fork

1 of 2

noun

1
: an implement with two or more prongs used especially for taking up (as in eating), pitching, or digging
2
: a forked part, tool, or piece of equipment
3
a
: a division into branches or the place where something divides into branches
4
: one of the branches into which something forks
5
: an attack by one chess piece (such as a knight) on two pieces simultaneously
forkful noun

fork

2 of 2

verb

forked; forking; forks

intransitive verb

1
: to divide into two or more branches
where the road forks
2
a
: to use or work with a fork
b
: to turn into a fork

transitive verb

1
: to give the form of a fork to
forking her fingers
2
: to attack (two chessmen) simultaneously
3
: to raise, pitch, dig, or work with a fork
fork hay
4
: pay, contribute
used with over, out, or up
had to fork over $5000
forker noun

Example Sentences

Noun a fork in the road the north fork of the river the front fork of a bicycle Verb The road forks to the north and south. They forked the hay into the loft.
Recent Examples on the Web
Noun
Cut open the seed of the persimmon fruit and look for the image of a fork, a knife or a spoon. Kirby Adams, The Courier-Journal, 10 Nov. 2022 Calder making a kind of mobile out of a fork and the pick and a date. Cullen Murphy, The Atlantic, 7 Nov. 2022 The Rices fire started around 2 p.m. Tuesday in the area of Rices Crossing Road, north of the south fork of the Yuba River and west of the community of North San Juan. Laura Blasey, Los Angeles Times, 30 June 2022 Brush edges with water or egg if using, fold each round in half and press with fork to seal. Joy Cho, Good Housekeeping, 12 Nov. 2022 Arrange the sweet potatoes on the prepared baking sheet and bake for 2 hours 30 minutes to 3 hours, or until the flesh of the sweet potatoes is very soft and can be easily pierced with a fork. Aaron Hutcherson, Washington Post, 9 Nov. 2022 One aspect of cycle trucks that often goes unnoticed to casual onlookers is how front loads are more stable because they’re attached directly to the frame instead of rotating with the fork. James Huang, Outside Online, 25 Oct. 2022 Cook for 20–25 minutes until they are easily pierced with a fork. Hayley Maitland, Vogue, 21 Oct. 2022 Whisk with a fork while adding 6 tablespoons of olive oil until the concoction is creamy. Los Angeles Times, 20 Oct. 2022
Verb
According to the 2022 survey by Heidrick & Struggles, an executive search firm, companies must be willing to fork over nearly $1 million in total compensation package to attract a high-quality CISO. Phillimon Zongo, Forbes, 11 Nov. 2022 Drivers are more willing than ever to fork out for an exotic. Dana Givens, Robb Report, 9 Nov. 2022 That means homebuyers have to fork over cash before the properties are even constructed, while property developers receive vast streams of essentially interest-free financing. Mary Hui, Quartz, 8 Aug. 2022 ReFED estimates that food waste emissions, from farm to fork to landfill, are equivalent to that of 72 coal-burning power plants. Somini Sengupta, BostonGlobe.com, 13 Oct. 2022 Place a bunch of spoons (or fork, or twig or pinecone) in the center of a table; there should be enough for every person to have one, except one person. Marisa Lascala, Good Housekeeping, 13 Apr. 2022 Those with older Challengers need not fret, as Dodge is offering this multicolor wrap to any owner of a 2008 or newer Challenger willing to fork over the $3700 this bit of exterior decor costs. Greg Fink, Car and Driver, 20 Oct. 2022 Rich energy companies should be forced to fork over some windfall profits to aid victims of climate change and offset rising fuel and food costs, the United Nations Secretary-General told world leaders Tuesday. Time, 20 Sep. 2022 With Just an App Want to cut the cord, ditch the traditional television providers entirely, and still not fork over close to $100 a year for a livestreaming service like YouTube TV or Sling TV? Matt Jancer, WIRED, 1 Oct. 2022 See More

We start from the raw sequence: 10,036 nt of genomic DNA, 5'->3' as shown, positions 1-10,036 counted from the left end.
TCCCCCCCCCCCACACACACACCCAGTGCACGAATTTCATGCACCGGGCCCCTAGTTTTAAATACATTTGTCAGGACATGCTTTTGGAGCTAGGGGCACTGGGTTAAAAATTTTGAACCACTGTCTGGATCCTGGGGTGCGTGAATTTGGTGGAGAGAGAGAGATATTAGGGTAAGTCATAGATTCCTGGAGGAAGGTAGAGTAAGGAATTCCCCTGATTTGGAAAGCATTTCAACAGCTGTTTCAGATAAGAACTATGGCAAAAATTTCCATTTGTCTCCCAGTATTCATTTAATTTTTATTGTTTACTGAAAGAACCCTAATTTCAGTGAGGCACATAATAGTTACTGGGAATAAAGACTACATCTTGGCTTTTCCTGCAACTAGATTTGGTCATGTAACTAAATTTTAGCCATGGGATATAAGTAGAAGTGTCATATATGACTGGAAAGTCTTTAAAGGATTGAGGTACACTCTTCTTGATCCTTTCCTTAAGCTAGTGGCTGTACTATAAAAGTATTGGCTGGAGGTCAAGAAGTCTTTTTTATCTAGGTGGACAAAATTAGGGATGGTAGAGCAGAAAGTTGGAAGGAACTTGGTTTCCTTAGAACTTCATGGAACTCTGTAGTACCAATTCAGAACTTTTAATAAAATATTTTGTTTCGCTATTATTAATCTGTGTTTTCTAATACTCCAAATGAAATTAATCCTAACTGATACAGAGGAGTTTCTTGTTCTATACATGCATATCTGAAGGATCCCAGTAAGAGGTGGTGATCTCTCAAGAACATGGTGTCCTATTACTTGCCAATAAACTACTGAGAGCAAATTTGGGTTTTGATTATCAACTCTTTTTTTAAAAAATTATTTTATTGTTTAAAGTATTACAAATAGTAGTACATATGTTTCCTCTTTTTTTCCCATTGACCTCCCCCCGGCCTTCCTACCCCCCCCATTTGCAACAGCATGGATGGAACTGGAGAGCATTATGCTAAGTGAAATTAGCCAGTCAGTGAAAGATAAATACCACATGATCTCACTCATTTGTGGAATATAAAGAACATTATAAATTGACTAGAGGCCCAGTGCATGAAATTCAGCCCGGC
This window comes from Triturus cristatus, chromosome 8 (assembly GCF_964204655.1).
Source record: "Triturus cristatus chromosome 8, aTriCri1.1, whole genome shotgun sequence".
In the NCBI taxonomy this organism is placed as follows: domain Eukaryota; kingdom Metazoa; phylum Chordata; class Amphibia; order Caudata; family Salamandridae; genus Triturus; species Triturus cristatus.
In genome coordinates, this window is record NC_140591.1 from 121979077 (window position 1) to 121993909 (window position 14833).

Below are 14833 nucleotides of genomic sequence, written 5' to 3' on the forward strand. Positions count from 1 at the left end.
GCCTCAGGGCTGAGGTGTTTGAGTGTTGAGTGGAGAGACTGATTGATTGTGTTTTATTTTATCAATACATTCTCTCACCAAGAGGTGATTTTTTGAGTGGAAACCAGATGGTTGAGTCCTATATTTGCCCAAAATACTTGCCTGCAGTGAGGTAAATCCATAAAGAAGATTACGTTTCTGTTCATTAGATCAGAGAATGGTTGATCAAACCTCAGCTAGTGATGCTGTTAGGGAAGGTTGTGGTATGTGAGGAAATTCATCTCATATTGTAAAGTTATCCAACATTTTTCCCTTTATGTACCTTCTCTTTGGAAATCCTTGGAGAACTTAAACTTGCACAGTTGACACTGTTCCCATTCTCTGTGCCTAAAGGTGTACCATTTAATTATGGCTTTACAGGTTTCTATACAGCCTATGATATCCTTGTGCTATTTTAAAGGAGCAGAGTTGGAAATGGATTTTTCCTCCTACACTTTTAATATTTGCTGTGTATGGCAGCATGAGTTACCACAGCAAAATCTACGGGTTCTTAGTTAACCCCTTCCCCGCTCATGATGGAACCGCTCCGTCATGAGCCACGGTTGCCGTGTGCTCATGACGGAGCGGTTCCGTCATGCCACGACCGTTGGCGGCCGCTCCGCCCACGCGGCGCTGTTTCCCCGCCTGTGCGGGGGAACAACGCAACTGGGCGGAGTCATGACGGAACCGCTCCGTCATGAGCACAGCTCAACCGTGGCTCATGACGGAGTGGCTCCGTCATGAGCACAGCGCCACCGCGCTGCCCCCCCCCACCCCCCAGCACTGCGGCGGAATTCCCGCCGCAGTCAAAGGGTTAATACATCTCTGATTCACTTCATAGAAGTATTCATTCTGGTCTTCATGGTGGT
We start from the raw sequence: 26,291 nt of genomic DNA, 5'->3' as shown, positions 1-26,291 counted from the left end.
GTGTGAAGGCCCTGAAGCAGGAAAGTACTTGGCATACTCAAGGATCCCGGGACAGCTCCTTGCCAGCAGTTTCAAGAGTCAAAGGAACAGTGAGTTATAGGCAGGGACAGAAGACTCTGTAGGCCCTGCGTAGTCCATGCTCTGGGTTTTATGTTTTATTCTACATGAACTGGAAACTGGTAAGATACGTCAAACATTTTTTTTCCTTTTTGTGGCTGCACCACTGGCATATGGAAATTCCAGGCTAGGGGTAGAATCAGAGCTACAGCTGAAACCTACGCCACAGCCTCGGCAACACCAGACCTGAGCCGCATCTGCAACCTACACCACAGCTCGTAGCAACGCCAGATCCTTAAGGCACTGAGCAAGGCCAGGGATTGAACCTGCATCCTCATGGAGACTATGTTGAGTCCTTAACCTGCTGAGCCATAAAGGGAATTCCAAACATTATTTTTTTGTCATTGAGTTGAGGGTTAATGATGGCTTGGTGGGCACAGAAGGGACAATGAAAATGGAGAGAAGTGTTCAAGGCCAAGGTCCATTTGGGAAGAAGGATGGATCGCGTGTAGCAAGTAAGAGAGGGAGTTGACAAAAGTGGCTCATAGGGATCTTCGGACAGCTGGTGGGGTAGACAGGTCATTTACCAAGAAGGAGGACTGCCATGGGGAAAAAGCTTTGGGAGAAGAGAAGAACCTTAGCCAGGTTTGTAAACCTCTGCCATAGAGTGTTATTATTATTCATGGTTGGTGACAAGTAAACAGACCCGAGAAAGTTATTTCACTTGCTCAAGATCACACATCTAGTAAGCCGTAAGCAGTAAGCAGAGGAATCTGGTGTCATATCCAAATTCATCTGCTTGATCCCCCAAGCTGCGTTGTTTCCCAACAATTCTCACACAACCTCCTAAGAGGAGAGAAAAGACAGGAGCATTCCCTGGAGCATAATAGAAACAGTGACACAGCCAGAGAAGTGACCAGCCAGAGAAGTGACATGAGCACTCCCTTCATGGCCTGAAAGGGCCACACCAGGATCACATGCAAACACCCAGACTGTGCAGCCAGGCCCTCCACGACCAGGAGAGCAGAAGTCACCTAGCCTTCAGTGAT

These example sentences are selected automatically from various online news sources to reflect current usage of the word 'fork.' Views expressed in the examples do not represent the opinion of Merriam-Webster or its editors. Send us feedback.

Word History

Etymology

Noun

Middle English forke, from Old English & Anglo-French; Old English forca & Anglo-French furke, from Latin furca

First Known Use

Noun

before the 12th century, in the meaning defined at sense 1

Verb

15th century, in the meaning defined at intransitive sense 1

Time Traveler
The first known use of fork was before the 12th century

Dictionary Entries Near fork

Cite this Entry

“Fork.” Merriam-Webster.com Dictionary, Merriam-Webster, https://www.merriam-webster.com/dictionary/fork. Accessed 8 Dec. 2022.

Kids Definition

fork

1 of 2 noun
1
: a tool with two or more prongs used especially for taking up (as in eating), pitching, or digging
2
: a forked part or tool
3
a
: a dividing into branches or the place where something divides into branches
a fork in the road
b
: a branch of a fork
take the left fork

fork

2 of 2 verb
1
: to divide into two or more branches
the road forks
2
: to raise or pitch with a fork
fork hay
3
: to give the form of a fork to
forked her fingers
4
: pay entry 1 sense 2, contribute
had to fork over $100
forker noun

Medical Definition

fork

noun
1
: a forked part, tool, or piece of equipment see tuning fork
2
: the lower part of the human body where the legs diverge from the trunk usually including the legs

More from Merriam-Webster on fork

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